What we learned from first offering NYC R programming class

What we learned from first offering NYC R programming class

Posted by Vivian Zhang

Updated: Jan 18, 2014


(The photo was from our first offering of R classes)

We are going to offer our Data Science by R (beginner level) course again in February. The goal of this class is to get students to a point where they are self-sufficient in R, are proficient at analyzing data and can take these skills back to their full-time jobs. You may sign up at https://www.meetup.com/NYC-Data-Science-Academy/events/148820532/or www.nycdatascience.com

We had a great first round of this course and are going to keep most of it the same this time around.

From the feedback we received from our students, it was apparent that their favorite parts of the course were the class exercises and short practice problems that we provided them with. Small problems can quickly reinforce learning, and are a proven method in introducing ideas. We demonstrated how to use R to solve real life problems such as tracking the availability of New York City Citibikes and racks at each station (Postgres database API and real time XML file), evaluating the performance of Knicks and other teams, generating local weather reports based on one’s IP address, scraping web pages through xml path or table structures , and etc. Moreover, our students learn how to craft inspiring visuals using Shiny and Rcharts. We also utilize Project Euler exercises.

In the 20 hours of the first offering of R course, we went over one specific topic each class. Days 1 and 2, we went over the programming basics of R. These include: data objects (arrays, matrices, data frames, lists), functions, loops, if-else statements, and vectorized operations. Day 3 we went over how to extract data from a web page, APIs, database portals, and reading excel files. Day 4, we focused on data manipulation, such as basic transformation (data sorting and merging, summarizing data, subsetting, and string manipulation), reshaping data, splitting and combining data and data aggregation. Day 5 we covered visualization with lattice and ggplot2, how to make maps, scatter plots, matrix-related plots and making publications ready and polished.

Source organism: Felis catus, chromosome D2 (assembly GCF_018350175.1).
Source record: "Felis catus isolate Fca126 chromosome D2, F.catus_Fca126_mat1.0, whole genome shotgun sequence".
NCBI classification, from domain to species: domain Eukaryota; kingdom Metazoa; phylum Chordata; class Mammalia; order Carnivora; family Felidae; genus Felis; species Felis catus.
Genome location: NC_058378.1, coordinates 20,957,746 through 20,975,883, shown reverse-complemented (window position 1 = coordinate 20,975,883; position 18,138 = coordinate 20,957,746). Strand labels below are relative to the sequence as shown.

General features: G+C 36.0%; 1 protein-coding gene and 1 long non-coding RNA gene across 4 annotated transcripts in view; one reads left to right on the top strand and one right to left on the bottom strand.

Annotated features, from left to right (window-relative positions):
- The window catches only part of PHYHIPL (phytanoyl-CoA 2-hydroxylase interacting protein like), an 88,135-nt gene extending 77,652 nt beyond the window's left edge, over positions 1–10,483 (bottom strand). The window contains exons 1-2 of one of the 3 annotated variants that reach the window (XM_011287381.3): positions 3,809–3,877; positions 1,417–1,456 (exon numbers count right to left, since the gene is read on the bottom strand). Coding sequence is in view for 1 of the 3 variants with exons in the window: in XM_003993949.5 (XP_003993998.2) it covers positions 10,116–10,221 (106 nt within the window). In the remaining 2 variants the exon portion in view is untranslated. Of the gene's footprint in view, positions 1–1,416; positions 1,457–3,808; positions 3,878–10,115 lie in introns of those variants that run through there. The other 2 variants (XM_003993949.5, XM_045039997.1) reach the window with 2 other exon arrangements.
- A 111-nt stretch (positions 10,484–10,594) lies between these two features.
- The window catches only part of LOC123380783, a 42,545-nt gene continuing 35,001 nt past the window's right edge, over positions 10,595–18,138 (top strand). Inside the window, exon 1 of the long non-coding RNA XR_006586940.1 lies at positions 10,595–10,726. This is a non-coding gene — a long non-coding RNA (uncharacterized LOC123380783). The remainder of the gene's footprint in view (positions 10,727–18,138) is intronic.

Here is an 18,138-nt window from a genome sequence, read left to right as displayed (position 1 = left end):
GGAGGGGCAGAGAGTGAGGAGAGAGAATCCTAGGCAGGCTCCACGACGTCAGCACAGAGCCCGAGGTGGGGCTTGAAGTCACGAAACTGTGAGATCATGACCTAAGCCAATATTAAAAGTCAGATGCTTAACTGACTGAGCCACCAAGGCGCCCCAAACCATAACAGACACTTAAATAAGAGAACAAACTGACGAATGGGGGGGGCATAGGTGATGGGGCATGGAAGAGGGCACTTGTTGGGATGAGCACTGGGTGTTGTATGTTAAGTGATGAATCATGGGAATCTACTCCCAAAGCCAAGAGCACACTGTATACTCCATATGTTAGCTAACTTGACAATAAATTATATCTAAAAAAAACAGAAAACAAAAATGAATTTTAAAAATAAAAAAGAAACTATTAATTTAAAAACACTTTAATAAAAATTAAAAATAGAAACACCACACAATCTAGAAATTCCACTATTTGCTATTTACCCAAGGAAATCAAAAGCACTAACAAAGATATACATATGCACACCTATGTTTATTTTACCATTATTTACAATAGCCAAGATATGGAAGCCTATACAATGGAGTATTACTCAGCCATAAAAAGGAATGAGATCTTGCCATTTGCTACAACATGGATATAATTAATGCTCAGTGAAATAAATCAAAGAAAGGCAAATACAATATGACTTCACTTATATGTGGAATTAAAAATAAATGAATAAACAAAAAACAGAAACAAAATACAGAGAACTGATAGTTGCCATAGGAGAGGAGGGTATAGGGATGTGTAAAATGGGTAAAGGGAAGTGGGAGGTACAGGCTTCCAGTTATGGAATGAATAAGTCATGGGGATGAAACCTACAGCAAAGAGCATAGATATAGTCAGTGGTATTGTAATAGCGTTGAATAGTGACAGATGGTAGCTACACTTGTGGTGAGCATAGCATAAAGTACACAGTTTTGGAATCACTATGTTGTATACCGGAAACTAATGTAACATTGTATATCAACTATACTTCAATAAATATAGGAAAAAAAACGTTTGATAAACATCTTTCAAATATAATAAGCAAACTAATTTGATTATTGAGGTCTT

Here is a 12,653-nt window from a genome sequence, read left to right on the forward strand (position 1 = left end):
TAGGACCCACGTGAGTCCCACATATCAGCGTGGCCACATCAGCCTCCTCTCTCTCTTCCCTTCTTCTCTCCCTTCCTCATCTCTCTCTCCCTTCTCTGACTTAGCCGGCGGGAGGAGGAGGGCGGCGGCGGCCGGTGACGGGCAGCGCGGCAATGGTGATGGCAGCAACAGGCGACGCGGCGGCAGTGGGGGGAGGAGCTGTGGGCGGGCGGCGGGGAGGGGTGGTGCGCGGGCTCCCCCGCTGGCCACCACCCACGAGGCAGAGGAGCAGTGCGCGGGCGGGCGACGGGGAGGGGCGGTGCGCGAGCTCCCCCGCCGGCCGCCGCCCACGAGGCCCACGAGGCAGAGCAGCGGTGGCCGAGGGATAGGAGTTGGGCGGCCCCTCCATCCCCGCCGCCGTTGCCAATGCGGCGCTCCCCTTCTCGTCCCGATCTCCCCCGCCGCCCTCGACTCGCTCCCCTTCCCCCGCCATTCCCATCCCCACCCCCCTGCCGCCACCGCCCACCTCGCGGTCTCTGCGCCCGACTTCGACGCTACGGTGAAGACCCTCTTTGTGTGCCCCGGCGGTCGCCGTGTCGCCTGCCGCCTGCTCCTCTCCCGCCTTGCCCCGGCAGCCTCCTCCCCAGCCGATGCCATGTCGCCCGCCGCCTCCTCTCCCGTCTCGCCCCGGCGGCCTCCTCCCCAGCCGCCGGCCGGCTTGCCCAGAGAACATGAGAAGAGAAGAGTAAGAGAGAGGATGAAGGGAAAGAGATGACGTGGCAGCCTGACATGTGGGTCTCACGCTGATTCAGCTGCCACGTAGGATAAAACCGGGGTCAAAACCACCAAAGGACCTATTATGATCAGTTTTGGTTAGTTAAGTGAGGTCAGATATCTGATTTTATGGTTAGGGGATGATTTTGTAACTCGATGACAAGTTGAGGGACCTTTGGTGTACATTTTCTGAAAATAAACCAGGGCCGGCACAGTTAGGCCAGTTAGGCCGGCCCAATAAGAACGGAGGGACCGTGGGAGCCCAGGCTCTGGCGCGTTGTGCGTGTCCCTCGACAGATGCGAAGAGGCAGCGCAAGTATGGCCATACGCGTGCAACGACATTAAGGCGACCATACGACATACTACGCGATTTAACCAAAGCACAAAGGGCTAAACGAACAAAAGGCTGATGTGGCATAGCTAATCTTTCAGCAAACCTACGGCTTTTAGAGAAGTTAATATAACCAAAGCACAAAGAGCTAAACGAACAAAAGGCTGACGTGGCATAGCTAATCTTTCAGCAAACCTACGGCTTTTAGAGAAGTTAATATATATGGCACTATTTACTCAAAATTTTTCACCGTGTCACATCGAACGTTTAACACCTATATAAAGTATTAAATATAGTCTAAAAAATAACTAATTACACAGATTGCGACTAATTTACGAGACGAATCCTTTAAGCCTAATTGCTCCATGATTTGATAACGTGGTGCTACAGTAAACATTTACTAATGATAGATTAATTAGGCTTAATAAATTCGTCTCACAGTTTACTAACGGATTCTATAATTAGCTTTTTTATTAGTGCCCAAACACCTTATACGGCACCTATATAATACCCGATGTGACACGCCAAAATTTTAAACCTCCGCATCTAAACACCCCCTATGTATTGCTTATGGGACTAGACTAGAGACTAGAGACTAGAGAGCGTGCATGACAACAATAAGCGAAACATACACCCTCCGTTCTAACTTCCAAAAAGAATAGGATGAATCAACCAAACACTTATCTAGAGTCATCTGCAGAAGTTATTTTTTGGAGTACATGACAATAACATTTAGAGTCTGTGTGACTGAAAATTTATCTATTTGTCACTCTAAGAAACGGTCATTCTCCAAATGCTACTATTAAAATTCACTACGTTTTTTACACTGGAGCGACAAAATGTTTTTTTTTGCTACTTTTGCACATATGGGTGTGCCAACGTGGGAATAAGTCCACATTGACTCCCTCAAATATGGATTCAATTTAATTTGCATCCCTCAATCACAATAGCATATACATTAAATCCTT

In our upcoming 35 hour course, we plan to make a few adjustments. First, we will give more in-class and homework exercises. As always, our goal is to solidify student understanding and retention of all key concepts and skills. Additionally, we will introduce more statistical analysis. This includes: basic statistical testing, regression and principal component analysis. If we get through the material early, we will cover decision trees, k-means clustering and other mainstream machine learning/data mining techniques.

After each course, we collect session feedback from each student to make improvements where they can be made. We encourage students to participate on our class dashboard, Piazza, to post questions, help to answer questions and share useful resources related to R programming. To share our desktop screen with students and invite students to share their solutions and interact with others we employ join.me. Students are always encouraged to ask questions; both general and specific.

The dream is to inspire our students to never stop learning.

If you are interested in learning more about data mining, you are strongly recommended to take our Data Science by R (intermediate level) from Mar 8th to April 15th https://www.meetup.com/NYC-Data-Science-Academy/events/152015792/